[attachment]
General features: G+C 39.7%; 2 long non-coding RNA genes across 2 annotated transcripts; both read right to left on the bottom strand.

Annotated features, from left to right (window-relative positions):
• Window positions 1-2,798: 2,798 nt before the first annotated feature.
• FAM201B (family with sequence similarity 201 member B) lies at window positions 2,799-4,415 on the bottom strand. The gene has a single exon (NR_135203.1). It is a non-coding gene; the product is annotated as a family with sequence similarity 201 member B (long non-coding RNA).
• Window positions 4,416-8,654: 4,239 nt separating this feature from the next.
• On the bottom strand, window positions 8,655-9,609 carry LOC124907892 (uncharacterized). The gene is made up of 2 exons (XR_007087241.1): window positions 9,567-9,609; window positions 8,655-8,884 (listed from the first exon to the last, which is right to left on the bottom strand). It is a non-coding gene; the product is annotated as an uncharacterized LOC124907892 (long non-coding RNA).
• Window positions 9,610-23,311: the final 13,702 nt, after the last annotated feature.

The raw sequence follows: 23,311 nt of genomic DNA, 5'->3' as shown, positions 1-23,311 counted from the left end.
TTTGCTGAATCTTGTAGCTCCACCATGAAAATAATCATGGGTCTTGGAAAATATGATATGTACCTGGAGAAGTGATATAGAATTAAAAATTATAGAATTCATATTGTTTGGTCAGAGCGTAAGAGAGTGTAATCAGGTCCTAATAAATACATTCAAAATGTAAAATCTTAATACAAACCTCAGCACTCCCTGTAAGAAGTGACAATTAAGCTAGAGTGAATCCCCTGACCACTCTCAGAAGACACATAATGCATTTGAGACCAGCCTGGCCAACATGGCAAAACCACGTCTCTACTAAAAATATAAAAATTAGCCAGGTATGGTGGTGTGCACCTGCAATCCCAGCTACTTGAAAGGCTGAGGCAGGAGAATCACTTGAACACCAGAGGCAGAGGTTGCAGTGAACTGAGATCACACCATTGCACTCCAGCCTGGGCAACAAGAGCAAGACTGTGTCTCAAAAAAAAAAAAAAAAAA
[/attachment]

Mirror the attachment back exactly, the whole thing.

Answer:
General features: G+C 39.7%; 2 long non-coding RNA genes across 2 annotated transcripts; both read right to left on the bottom strand.

Annotated features, from left to right (window-relative positions):
• Window positions 1-2,798: 2,798 nt before the first annotated feature.
• FAM201B (family with sequence similarity 201 member B) lies at window positions 2,799-4,415 on the bottom strand. The gene has a single exon (NR_135203.1). It is a non-coding gene; the product is annotated as a family with sequence similarity 201 member B (long non-coding RNA).
• Window positions 4,416-8,654: 4,239 nt separating this feature from the next.
• On the bottom strand, window positions 8,655-9,609 carry LOC124907892 (uncharacterized). The gene is made up of 2 exons (XR_007087241.1): window positions 9,567-9,609; window positions 8,655-8,884 (listed from the first exon to the last, which is right to left on the bottom strand). It is a non-coding gene; the product is annotated as an uncharacterized LOC124907892 (long non-coding RNA).
• Window positions 9,610-23,311: the final 13,702 nt, after the last annotated feature.

The raw sequence follows: 23,311 nt of genomic DNA, 5'->3' as shown, positions 1-23,311 counted from the left end.
TTTGCTGAATCTTGTAGCTCCACCATGAAAATAATCATGGGTCTTGGAAAATATGATATGTACCTGGAGAAGTGATATAGAATTAAAAATTATAGAATTCATATTGTTTGGTCAGAGCGTAAGAGAGTGTAATCAGGTCCTAATAAATACATTCAAAATGTAAAATCTTAATACAAACCTCAGCACTCCCTGTAAGAAGTGACAATTAAGCTAGAGTGAATCCCCTGACCACTCTCAGAAGACACATAATGCATTTGAGACCAGCCTGGCCAACATGGCAAAACCACGTCTCTACTAAAAATATAAAAATTAGCCAGGTATGGTGGTGTGCACCTGCAATCCCAGCTACTTGAAAGGCTGAGGCAGGAGAATCACTTGAACACCAGAGGCAGAGGTTGCAGTGAACTGAGATCACACCATTGCACTCCAGCCTGGGCAACAAGAGCAAGACTGTGTCTCAAAAAAAAAAAAAAAAAA